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May 2015    Download the Entire Issue (PDF) Vol. 30, No. 5   RSS Feed for Undercurrent Issues
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Molesting Dive Instructor Sees It as “Just Playing” with Female Divers

from the May, 2015 issue of Undercurrent   Subscribe Now

In 1980, I was in Akumal, Mexico, diving with my business partner, who had only completed a few dives. One divemaster said he would look after her, so while her husband and I went off with another guide, she and her guide went in another direction. After the dive, she didn't have much to say, but that night confessed to her husband that the guide had groped her repeatedly. Too inexperienced underwater to know what to do, she was afraid to get away from him and head to the surface.

The next day we reported it to the American dive store operator, who didn't seem to believe her story, and basically said that all he would do was to talk to the guide, though I wonder if he even did that. (This story is published in our book, There is a Cockroach in my Regulator). In the '80s, I reported on two similar incidents, both as disgusting, and with little or no action taken by the dive business owner. Thankfully, times have changed. Denial and inaction are no longer the outcome, as you shall see.

Earlier this year, a woman diver in India reported in a blog that her divemaster had molested her underwater. On January 26, Kavya Raman, 23, traveled with friends to join a training course at in Udupi with Dreamz Diving School. Their divemaster was Dhirendra Rawat, 46. On the blog Youth Ki Awaaz, Raman wrote that she had to suffer Rawat's molestation for about 40 minutes underwater. "The excitement of my first dive diverted my attention from the wrong that was happening to me for the first few minutes . . . The monster had my breathing equipment in his control and my tank in his hands. As we swam across the corals . . . his hands were no longer on my diving equipment. First one hand, then the other and finally both. I cringed in shock. I tried to shake his hands away from my body but in vain. The shock slowly turned to fright when his hands began to move across my body. I looked in his direction in despair but couldn't see him. After all, he was right behind me with both his hands groping me. I was aghast and tried to think fast. I tried to break free but the grasp was too tight. He then signaled, asking me if I was okay. I signaled with an 'OK'. Forty feet below sea level, with my breathing equipment under this monster's control, I didn't dare show any fear."

Back on the beach, Raman confronted Rawat. "I turned to the monster, in front of his crew and in front of my friends and asked him why he did what he did to me . . . By this time, my friends lost their cool and began questioning him too . . . I asked him to admit to his act and tell me that it wasn't just a mistake but an intentional act of molestation. He did so without any hesitation." Raman then filed a complaint with the police against Rawat, and found out that he had harassed women on previous occasions. "We were informed by one of the officers that this was the second such report against him in the last one-and-a-half month," she wrote in her blog. "We found many such unreported cases against the same man for the same crime. It was appalling."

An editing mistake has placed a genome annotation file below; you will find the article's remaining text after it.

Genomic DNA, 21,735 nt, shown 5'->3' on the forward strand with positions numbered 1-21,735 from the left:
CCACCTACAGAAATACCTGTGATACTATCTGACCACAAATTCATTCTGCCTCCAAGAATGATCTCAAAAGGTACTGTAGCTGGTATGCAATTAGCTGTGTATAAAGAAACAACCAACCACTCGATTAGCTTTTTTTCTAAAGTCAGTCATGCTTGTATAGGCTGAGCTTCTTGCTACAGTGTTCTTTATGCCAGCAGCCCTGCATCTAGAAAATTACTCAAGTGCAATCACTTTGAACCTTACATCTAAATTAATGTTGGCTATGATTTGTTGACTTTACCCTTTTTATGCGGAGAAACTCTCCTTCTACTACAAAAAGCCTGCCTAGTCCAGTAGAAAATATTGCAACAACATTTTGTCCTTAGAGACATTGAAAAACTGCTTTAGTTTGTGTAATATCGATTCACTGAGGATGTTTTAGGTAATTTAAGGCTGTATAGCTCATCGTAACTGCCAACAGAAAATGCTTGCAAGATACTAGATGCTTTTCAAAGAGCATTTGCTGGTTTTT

The first incident happened in November, when two couples were taken by four divemasters for dive training near Udupi. One of the foursome told The Times of India, "Rawat slowly took Meena [name changed] far away and got her isolated. She didn't know swimming, so she was at his mercy. We finished diving in about 30 minutes and after more than an hour, Rawat came along with Meena. In the room, she broke down and narrated what had happened. Rawat had groped her. When we confronted him, he admitted to it, saying 'I was playing with her'." They called police, but Meena backed out from filing a complaint, fearing it would affect her future. In the second incident, in December, he targeted a doctor. She lodged a complaint with police, who arrested Rawat in January. He spent 15 days in custody till he was granted bail.

When The Times called up a dive shop in Goa that hires Rawat as a dive instructor, a spokesperson said, "Tell me which corporate entity doesn't have cases against it?" When the molestation cases were pointed out, the person taken aback and said management would review Rawat's services.

Regarding the latest charge against him, Rawat was arrested and later released on bail. A police officer told the Indian Express that his trial will start this month. Police also cancelled Dreamz Scuba Diving's business license, and issued a press release stating that if any person had suffered in such a case, they should immediately inform the authorities.

-- Ben Davison

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